Lake Suwa 諏訪湖
Adventures abound around Nagano's largest lake
Sitting at the center of Japan's main island in the basin reaching from the Yatsugatake Mountains , Lake Suwa and its neighboring community has something for everyone, from nature enthusiasts to culture fanatics.
- Biking the path around the lake and further afield
- Watching the sunset while relaxing at Kamisuwa's foot onsen
- Evening fireworks at Lakeside Park throughout the summer
How to Get There
Lake Suwa is easily accessible by train.
Lake Suwa is bordered by the cities of Suwa, Shimosuwa and Okaya. Kamisuwa Station is the closest major station.
From Tokyo, take the JR Azusa Limited Express direct from Shinjuku to Kamisuwa Station.
From Shin-Osaka station take the Tokaido Shinkansen to Nagoya, then switch to the JR Shinano for Shiojiri Station. Finally transfer to the Chuo Line for Kamisuwa Station.
Suwa is just a 20-minute train ride from Matsumoto .
Get on a bike and explore
Lake Suwa occupies the center of the Suwa region and there is plenty to do along its shores. A cycling and jogging path runs 16 kilometers around the lake, and bike rentals are available outside Suwa area stations and lakeside near Hotel Beniya.
Soak up Suwa
Suwa is an onsen hot spot, so you may want to stop off for a soak. Katakurakan is a good option with its pool-sized common bath. The free lakeside foot onsen beside the Lake Suwa Geyser Center is especially nice for viewing summer sunsets.
Taste the local specialties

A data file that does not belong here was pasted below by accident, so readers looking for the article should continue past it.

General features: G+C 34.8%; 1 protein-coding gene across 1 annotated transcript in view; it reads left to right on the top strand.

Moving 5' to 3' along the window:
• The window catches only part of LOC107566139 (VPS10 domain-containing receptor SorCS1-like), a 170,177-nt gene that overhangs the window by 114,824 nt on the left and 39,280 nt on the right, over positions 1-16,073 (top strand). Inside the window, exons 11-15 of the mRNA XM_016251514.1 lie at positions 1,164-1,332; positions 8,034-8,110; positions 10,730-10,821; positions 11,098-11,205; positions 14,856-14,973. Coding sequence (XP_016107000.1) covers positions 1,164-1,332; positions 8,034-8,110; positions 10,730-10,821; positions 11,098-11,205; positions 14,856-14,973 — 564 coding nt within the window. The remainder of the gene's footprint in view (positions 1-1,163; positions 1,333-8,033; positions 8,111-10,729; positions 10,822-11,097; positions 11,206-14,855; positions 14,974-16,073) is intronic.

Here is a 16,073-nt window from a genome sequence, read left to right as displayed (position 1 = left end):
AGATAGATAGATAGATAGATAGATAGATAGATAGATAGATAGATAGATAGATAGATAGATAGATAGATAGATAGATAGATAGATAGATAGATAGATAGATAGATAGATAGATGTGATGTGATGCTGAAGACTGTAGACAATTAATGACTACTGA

There are plenty of dining options near the water to fuel your ride. Seek out soba noodles in Kamisuwa or grilled eel in Okaya.
Lighting up the night
Kamisuwa holds a firework display almost every evening from mid-July until the end of August at its Lakeside Park. Get there early to watch guests from the inns strolling in their yukata robes during sunset.
One of Japan's most lavish firework displays
Almost a half-million people pour into Suwa for the mammoth Lake Suwa Fireworks Festival in August. It's among Japan's most lavish displays. In September they hold another large display to choose the new fireworks to include in the following year's August show.
Stop by the sake distilleries lining the road in Kamisuwa and sample some local favorites. Masumi Sake is the originator of a strain of kobo, or rice yeast, that's now the most widely used kobo in the world.
Visit the historic sites
Suwa-taisha Shrine is one of Japan's oldest shrines and host to the famous Onbashira pillar riding festival which runs once every seven years. The shrine has four locations on opposite sides of the lake.
Takashima Castle in Kamisuwa Onsen was known as the "floating castle" back in the 16th century when the lake came right up to the ramparts. These days it's known as one of Suwa's best springtime cherry blossom viewing spots.
Stroll down Japan's past
The historic Kamakura Road that connected the ancient capitals of Kyoto and Kamakura 800 years ago runs the length of the hills to the southwest of Lake Suwa. You'll pass old shrines and temples along the way, biking along awesome views over the lake and out to the Yatsugatake Mountains.